Investors cheered news of a planned $14.1 billion takeover of U.S. Steel by Japan’s Nippon Steel, but growing opposition in Washington, D.C., could cast doubt on the deal being consummated.
Both Democrats and Republicans blasted the move Monday, arguing that it could threaten both U.S. national security and good-paying union jobs in the United States.
“Today a critical piece of America’s defense-industrial base was auctioned off to foreigners for cash,” said Sen. J. D. Vance, an Ohio Republican, in a statement to MarketWatch in which he criticized U.S. Steel’s focus on the value of the deal for shareholders while ignoring its impact on “our nation’s security, industry and workers.”
The Democratic senators from the Pittsburgh-based company’s home state both came out against the deal as well.
Sen. John Fetterman of Pennsylvania posted a video to X Monday afternoon stating that the deal “is wrong for workers and wrong for Pennsylvania” and pledging that he’d do “everything” he can to block it.
Fellow Democratic Sen. Bob Casey of Pennsylvania told MarketWatch in an email that the “United States’ marquee steel company should remain under American ownership” because the “deal appears to be a bad deal for Pennsylvania and for Pennsylvania workers.”
Before it is finalized, the deal will have to be approved by regulators, including antitrust enforcers and the Committee on Foreign Investment in the United States, which reviews foreign purchases of U.S. assets and can block those deals if they are deemed a sufficient risk to national security.
CFIUS is chaired by the Treasury secretary and includes the politically appointed heads of various other agencies, including the Defense Department and the Department of Justice.
Greg Gonzalez, former counsel to the assistant attorney general for national security and a partner at the law firm Wilkinson Barker and Knauer, told MarketWatch in an interview that CFIUS works on a consensus basis when providing recommendations to the president, who has the ultimate authority on whether to block or allow a deal.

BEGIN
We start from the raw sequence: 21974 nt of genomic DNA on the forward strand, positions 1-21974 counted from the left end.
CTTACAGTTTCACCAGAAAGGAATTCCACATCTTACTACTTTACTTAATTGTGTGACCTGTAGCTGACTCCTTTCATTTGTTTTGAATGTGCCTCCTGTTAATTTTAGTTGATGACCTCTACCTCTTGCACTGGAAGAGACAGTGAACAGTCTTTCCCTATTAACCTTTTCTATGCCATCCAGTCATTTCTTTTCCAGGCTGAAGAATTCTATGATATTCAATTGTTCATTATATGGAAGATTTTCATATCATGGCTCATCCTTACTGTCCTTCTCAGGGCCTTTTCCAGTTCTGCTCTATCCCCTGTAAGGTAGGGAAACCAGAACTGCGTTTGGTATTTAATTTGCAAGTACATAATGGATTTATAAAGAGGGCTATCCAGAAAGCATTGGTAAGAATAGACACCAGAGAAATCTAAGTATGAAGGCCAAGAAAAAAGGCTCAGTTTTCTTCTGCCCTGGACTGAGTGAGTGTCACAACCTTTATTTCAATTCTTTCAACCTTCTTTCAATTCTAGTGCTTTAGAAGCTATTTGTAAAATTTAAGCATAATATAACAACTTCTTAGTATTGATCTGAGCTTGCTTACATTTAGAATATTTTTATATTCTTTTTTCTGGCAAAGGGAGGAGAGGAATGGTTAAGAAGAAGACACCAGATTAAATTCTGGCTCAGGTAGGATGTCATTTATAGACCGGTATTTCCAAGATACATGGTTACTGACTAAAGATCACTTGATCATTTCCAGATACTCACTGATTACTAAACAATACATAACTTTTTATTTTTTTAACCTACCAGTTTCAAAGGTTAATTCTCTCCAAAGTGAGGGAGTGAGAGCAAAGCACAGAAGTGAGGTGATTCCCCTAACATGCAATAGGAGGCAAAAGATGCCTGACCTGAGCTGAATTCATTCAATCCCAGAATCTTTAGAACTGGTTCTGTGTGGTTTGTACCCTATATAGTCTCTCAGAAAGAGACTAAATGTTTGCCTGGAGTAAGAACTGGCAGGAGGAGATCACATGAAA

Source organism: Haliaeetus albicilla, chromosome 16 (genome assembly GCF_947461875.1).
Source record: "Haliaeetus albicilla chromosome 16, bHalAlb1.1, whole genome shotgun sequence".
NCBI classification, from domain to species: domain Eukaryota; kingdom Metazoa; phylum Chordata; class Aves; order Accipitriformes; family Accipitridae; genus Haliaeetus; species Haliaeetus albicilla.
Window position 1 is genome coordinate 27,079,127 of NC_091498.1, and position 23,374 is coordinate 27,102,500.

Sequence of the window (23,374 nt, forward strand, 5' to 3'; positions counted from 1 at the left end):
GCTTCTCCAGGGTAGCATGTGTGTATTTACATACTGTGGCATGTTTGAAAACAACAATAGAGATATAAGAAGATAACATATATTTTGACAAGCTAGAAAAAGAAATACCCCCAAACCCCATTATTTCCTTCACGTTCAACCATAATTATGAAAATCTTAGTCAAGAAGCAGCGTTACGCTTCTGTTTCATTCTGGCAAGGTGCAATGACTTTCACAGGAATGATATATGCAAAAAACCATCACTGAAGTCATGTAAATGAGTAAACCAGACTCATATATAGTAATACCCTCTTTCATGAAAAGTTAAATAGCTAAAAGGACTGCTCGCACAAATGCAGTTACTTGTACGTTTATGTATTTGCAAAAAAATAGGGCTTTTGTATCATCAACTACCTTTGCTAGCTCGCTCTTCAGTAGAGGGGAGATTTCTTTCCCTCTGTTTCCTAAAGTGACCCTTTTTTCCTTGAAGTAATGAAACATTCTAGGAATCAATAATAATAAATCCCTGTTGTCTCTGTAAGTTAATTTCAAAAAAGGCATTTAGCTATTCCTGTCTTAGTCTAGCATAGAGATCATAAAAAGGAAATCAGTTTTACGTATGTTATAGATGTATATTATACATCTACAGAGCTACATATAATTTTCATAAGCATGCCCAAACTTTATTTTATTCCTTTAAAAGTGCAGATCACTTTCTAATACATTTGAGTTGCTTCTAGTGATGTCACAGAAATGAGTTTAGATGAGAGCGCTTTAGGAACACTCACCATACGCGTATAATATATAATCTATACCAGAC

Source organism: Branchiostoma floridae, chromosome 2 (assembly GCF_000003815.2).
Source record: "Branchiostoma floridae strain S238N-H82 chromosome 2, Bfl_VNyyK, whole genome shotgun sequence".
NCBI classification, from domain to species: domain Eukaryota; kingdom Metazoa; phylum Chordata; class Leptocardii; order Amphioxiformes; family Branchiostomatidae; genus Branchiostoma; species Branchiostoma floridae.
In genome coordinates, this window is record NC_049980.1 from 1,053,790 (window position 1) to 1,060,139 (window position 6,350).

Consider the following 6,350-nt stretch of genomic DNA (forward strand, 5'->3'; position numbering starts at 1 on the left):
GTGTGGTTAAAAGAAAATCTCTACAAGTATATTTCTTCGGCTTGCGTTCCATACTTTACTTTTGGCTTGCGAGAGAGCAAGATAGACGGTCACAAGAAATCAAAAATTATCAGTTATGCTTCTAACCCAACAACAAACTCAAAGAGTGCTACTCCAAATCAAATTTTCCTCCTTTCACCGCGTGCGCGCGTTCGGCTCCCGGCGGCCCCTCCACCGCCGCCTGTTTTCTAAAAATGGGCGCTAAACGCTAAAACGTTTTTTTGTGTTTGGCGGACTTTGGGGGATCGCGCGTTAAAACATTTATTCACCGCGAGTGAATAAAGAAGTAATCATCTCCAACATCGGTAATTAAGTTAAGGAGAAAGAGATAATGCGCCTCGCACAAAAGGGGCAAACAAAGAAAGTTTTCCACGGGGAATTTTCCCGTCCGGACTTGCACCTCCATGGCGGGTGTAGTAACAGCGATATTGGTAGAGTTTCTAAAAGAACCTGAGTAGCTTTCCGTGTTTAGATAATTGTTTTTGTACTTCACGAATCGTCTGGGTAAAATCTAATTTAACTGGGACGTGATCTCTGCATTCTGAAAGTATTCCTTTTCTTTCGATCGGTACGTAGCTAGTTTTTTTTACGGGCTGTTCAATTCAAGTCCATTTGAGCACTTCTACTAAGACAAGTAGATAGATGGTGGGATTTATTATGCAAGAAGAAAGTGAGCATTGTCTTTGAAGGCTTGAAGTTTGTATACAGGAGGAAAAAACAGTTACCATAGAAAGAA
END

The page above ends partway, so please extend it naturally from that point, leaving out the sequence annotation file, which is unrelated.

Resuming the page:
The law says CFIUS must present a risk analysis of a transaction, and the fact that Nippon is headquartered in Japan, a country that is a military-treaty ally of the U.S., would be a factor in favor of the transaction, Gonzalez said.
Nevertheless, if the president is sufficiently motivated to block the transaction and can provide a national-security rationale for doing so, the court system would likely not intervene, especially since Congress strengthened the executive branch’s CFIUS review powers by wide margins in 2018.
“In a lot of matters involving national security decision-making, the courts are very deferential to the executive branch,” Gonzalez said. “The president has the power and can use his or her power to block a transaction. There’s not a lot the parties would be able to do to reverse such a decision.”
U.S. Steel’s stock on Monday rose 26% after Nippon Steel said it reached a deal to buy the 122-year-old company, ending the day at $49.59 per share, its highest close since April 26, 2011, according to Dow Jones Market Data.
the largest steelmaker in Japan, announced it would pay U.S. Steel
$14.1 billion, or $55 per share, which is a 40% premium. Including assumed debt, Nippon Steel would pay $14.9 billion.
Under the deal, U.S. Steel will keep its headquarters in Pittsburgh and will retain its “iconic name.” The company was founded by John Pierpont Morgan in 1901 through the merger of several companies, including Andrew Carnegie’s Carnegie Steel Company.
U.S. Steel said in August it would explore options for its business after it rejected a takeover offer from Cleveland-Cliffs Inc.
On its most recent conference call, U.S. Steel Chief Executive David Burritt said the company was “coming down the other side of the mountain” after a ramp-up in capital spending.
Anticipating political roadblocks, U.S. Steel and Nippon Steel set up a website: www.BestDealforAmericanSteel.com.
On a conference call with analysts, the companies said they see the antitrust review of the deal as a “low-level risk,” because the deal will increase competition in the U.S. “with a great ally to the United States.”
Nippon Steel said it will honor all collective-bargaining agreements with the United Steelworkers Union and that both companies’ boards have approved the deal.
The companies did not provide a dollar-value estimate for cost savings on the combination but said they would seek out synergies “driven by bringing together advanced production technology and know-how.”
Nippon Steel said it will be well positioned to capitalize on the growing demand for high-grade steel and automotive and electrical steel and to provide excellent products and services. Nippon Steel has been active in the U.S. for 40 years, beginning with a joint venture with Wheeling-Pittsburgh Steel in West Virginia.
The companies said the deal, which is set to close in the second or third quarter of 2024, would create “significant value” for both companies.
Citi advised Nippon Steel, while Goldman Sachs and Evercore advised U.S. Steel.
The transaction is pending approval in an upcoming vote by U.S. Steel shareholders.